HOT weather could put the health of paramedics working in full personal protective equipment at risk, Victoria's ambulance unions have warned.
They say the problem could be worse in regional areas in Victoria which experience more hot days in summer.
The risk is one of both heatstroke and COVID-19 transmission in the case of an outbreak, representatives warned.
Ambulance Victoria says its battling the risk with a range of options to manage heat stress, everything from icy poles to access to cool showers.
Victorian Ambulance Union secretary Danny Hill said heat stress and PPE breaches were a worry during the summer months.
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Mr Hill said the effect of working in full PPE during hot summer weather would be "murderous".
He said the protective equipment was also less effective in hot weather, meaning an infection breach was more likely in the case of a COVID-19 outbreak.
Mr Hill called for strict protocols allowing members out of the heat after a maximum amount of time.
An Ambulance Victoria spokesperson said the organisation had a range of safety measures to protect its workforce from heat-related illness.
They said paramedics had access to cool showers at branches and hospital hubs, cool packs in all vehicles, uniform options such as shorts, access to cold water, electrolyte replacement products, icy poles at branches and Paramedic Support Hubs at hospitals.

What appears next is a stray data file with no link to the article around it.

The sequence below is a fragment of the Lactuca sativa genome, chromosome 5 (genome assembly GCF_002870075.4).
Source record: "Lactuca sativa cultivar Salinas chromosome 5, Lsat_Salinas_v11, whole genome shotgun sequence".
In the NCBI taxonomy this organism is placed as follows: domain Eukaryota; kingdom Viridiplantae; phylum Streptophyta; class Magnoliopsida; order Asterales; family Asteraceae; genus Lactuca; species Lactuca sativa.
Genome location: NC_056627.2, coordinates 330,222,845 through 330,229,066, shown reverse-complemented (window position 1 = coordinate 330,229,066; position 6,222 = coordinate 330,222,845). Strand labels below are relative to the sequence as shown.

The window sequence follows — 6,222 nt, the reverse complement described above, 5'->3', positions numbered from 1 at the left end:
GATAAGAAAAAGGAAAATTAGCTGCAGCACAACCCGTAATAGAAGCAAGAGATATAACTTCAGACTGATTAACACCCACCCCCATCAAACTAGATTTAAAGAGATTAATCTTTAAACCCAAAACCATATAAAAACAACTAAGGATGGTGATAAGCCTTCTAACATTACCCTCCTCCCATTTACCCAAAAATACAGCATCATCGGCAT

The spokesperson confirmed paramedics wore protective eyewear, gloves and masks to all cases in response to COVID-19. To confirmed or suspected COVID-19 cases they wore a protective gown.
This would be a lighter, breathable gown during summer, they said.
They said paramedics did not need to wear a protective gown for the vast majority of cases.
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Ambulance Employees Australia Victoria organiser Lisa Harrup called for extra resources, so crews could alternate to minimise heat exposure.
Ms Harrup said this summer had the potential for a perfect health storm: a heatwave during a COVID-19 wave.
She said PPE was hot and restrictive, not allowing paramedics to rehydrate while wearing the mask, putting them at risk of heatstroke, heat exhaustion and dehydration.
Ms Harrup said extreme temperatures in the northern parts of the state were a concern, because she feared Ambulance Victoria was planning around Melbourne averages.
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